"attributes":[ 

            {

                "name": "productName",

                "value": "iPhone"

            },

            {

                "name": "productDescription",

                "value": "iPhone 6s+"

            }

         ]

      },

      {        

         "leadId":34,

         "activityDate":"2015-07-20T12:30:00-08:00",

         "activityTypeId":100006,

         "primaryAttributeValue":"SKU12346",

         "attributes":[ 

            {

                "name": "productName",

                "value": "Apple Watch"

            },

            {

                "name": "productDescription",

                "value": "Apple Watch Edition"

            }

         ]

      }

  ]

}

Response:

{

  "requestId": "94a2#14eac235e1a",

  "result": [

    {

      "id": 76356,

      "status": "added"

    },

    {

      "id": 76357,

      "status": "added"

    }

  ],

  "success": true

}

 

Viewing Activities

Just like normal activities you can view these in campaign result, and also in lead details under the activity tab.

 

Screen Shot 2015-07-20 at 8.47.13 AM.png

 

Limitations and Considerations

- The volume limit for these activities is a bit fluid, but we recommend keeping under 100,000 per day. That limit can be revisited depending on usage.

- Custom Activities cannot be used in email scripting. Think of them like normal activities.

Having a clean list is essential to maintaining good email deliverability. Marketo does some, but not all, of the work for you. This blog will be the first in a multi-part series on monitoring your email deliverability.

 

First up, identifying unsuccessful email addresses. Many people think that Marketo stops emailing anyone who bounces but that is not true. We stop emailing anyone who bounces because of a bad email address, but that’s not the only reason a mail server would give us a bounce. Think of a hard bounce as the recipient going “nope, never going to receive that email, no matter how many times you ask me” and a soft bounce as “well, maybe later but not right now”. Bounces fall into three main categories:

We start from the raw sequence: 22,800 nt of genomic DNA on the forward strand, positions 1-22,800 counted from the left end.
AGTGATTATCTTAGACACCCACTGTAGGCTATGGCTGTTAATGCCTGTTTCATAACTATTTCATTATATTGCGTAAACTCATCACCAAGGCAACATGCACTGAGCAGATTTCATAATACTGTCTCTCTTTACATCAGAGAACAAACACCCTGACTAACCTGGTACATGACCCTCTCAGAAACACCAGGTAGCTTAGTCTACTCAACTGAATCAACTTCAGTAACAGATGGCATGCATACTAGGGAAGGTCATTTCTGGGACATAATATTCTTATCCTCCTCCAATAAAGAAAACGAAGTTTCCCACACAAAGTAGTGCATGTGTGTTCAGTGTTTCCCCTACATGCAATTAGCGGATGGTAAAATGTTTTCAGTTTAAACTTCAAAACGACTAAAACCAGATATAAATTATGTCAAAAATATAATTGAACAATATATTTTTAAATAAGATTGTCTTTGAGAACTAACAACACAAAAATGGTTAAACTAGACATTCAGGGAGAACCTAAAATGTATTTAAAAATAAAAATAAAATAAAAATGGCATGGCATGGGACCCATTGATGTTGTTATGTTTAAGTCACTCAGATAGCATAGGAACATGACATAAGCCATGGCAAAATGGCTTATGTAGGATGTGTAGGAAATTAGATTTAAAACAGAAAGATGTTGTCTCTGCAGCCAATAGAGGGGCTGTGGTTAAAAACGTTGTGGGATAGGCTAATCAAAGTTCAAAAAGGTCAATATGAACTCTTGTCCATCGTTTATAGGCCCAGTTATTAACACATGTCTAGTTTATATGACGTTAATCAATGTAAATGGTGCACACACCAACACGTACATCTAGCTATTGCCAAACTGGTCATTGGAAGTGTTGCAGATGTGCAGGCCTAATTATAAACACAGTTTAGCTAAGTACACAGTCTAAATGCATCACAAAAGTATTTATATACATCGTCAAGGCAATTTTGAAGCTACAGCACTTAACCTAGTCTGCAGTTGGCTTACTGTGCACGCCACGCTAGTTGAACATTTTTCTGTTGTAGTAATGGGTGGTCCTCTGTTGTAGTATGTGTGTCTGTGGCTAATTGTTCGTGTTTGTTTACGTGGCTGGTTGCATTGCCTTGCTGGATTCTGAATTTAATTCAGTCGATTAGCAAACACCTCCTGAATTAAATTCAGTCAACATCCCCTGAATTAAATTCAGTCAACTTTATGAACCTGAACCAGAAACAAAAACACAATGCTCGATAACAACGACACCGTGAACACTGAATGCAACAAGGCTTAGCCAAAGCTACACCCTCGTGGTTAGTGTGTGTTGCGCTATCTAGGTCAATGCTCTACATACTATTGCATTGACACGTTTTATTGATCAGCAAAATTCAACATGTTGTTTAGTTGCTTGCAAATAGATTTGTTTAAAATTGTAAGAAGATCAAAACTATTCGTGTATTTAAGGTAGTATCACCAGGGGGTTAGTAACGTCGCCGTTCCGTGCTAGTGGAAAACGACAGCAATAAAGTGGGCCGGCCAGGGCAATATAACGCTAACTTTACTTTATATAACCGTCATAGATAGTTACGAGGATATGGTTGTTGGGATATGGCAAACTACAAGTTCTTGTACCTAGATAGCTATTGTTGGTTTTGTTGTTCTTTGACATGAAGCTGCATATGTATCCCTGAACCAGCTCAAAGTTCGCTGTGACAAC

• Incorrect email address
  • Anti-spam block
  • Technical issues
  • Soft bounces

 

Let’s take a quick look at what happens in Marketo for each of these categories.

 

Incorrect email address

If the email address does not exist, it is a Hard Bounce and the email will be marked as invalid. The Lead record contains a field called “Email Invalid” which will be set to “true”. Also, the field “Email Invalid Reason” will contains the reason, if provided by the receiving mail server. This is the only type of Hard Bounce for which the Email Invalid field will be set to “true”.

 

The easiest way to see a list of this type of Hard Bounces is to look at the System Smart List “Bounced Email Addresses”. You can also create a Smart List with the filter “Email Invalid = true” and add a filter “Email Bounced” to specify the email for which it bounced (optional). Make sure you add the column “Email Invalid Cause”, so you can analyze the bounce reason.

 

Anti-spam block